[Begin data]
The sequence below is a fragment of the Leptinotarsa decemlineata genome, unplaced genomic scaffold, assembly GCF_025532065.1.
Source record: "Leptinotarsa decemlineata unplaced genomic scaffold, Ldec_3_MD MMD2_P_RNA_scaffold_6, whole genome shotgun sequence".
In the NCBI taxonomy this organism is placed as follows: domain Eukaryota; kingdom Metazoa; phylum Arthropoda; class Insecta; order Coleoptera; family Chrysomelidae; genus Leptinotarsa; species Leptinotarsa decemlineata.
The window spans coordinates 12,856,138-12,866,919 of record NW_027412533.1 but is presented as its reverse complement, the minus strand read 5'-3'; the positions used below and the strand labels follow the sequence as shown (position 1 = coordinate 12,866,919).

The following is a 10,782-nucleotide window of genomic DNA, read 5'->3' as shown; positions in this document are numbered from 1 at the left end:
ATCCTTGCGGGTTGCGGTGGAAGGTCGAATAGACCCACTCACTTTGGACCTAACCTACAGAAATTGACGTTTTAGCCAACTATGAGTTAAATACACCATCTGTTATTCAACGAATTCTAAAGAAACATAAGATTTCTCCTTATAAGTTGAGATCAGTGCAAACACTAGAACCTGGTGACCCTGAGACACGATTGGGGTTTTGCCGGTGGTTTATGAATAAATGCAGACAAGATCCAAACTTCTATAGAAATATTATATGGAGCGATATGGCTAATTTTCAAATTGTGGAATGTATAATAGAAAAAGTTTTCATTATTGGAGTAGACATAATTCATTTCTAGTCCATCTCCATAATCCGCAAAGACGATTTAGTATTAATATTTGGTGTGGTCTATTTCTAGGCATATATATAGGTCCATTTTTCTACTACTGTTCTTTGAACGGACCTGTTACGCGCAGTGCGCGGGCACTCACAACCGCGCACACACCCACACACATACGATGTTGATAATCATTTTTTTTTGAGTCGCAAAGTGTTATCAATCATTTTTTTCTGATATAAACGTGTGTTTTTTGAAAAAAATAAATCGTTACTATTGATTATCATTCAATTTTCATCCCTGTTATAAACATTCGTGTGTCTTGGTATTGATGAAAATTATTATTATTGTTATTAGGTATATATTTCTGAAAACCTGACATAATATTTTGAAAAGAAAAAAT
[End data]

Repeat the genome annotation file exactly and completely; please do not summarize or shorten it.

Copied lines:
The sequence below is a fragment of the Leptinotarsa decemlineata genome, unplaced genomic scaffold, assembly GCF_025532065.1.
Source record: "Leptinotarsa decemlineata unplaced genomic scaffold, Ldec_3_MD MMD2_P_RNA_scaffold_6, whole genome shotgun sequence".
In the NCBI taxonomy this organism is placed as follows: domain Eukaryota; kingdom Metazoa; phylum Arthropoda; class Insecta; order Coleoptera; family Chrysomelidae; genus Leptinotarsa; species Leptinotarsa decemlineata.
The window spans coordinates 12,856,138-12,866,919 of record NW_027412533.1 but is presented as its reverse complement, the minus strand read 5'-3'; the positions used below and the strand labels follow the sequence as shown (position 1 = coordinate 12,866,919).

The following is a 10,782-nucleotide window of genomic DNA, read 5'->3' as shown; positions in this document are numbered from 1 at the left end:
ATCCTTGCGGGTTGCGGTGGAAGGTCGAATAGACCCACTCACTTTGGACCTAACCTACAGAAATTGACGTTTTAGCCAACTATGAGTTAAATACACCATCTGTTATTCAACGAATTCTAAAGAAACATAAGATTTCTCCTTATAAGTTGAGATCAGTGCAAACACTAGAACCTGGTGACCCTGAGACACGATTGGGGTTTTGCCGGTGGTTTATGAATAAATGCAGACAAGATCCAAACTTCTATAGAAATATTATATGGAGCGATATGGCTAATTTTCAAATTGTGGAATGTATAATAGAAAAAGTTTTCATTATTGGAGTAGACATAATTCATTTCTAGTCCATCTCCATAATCCGCAAAGACGATTTAGTATTAATATTTGGTGTGGTCTATTTCTAGGCATATATATAGGTCCATTTTTCTACTACTGTTCTTTGAACGGACCTGTTACGCGCAGTGCGCGGGCACTCACAACCGCGCACACACCCACACACATACGATGTTGATAATCATTTTTTTTTGAGTCGCAAAGTGTTATCAATCATTTTTTTCTGATATAAACGTGTGTTTTTTGAAAAAAATAAATCGTTACTATTGATTATCATTCAATTTTCATCCCTGTTATAAACATTCGTGTGTCTTGGTATTGATGAAAATTATTATTATTGTTATTAGGTATATATTTCTGAAAACCTGACATAATATTTTGAAAAGAAAAAAT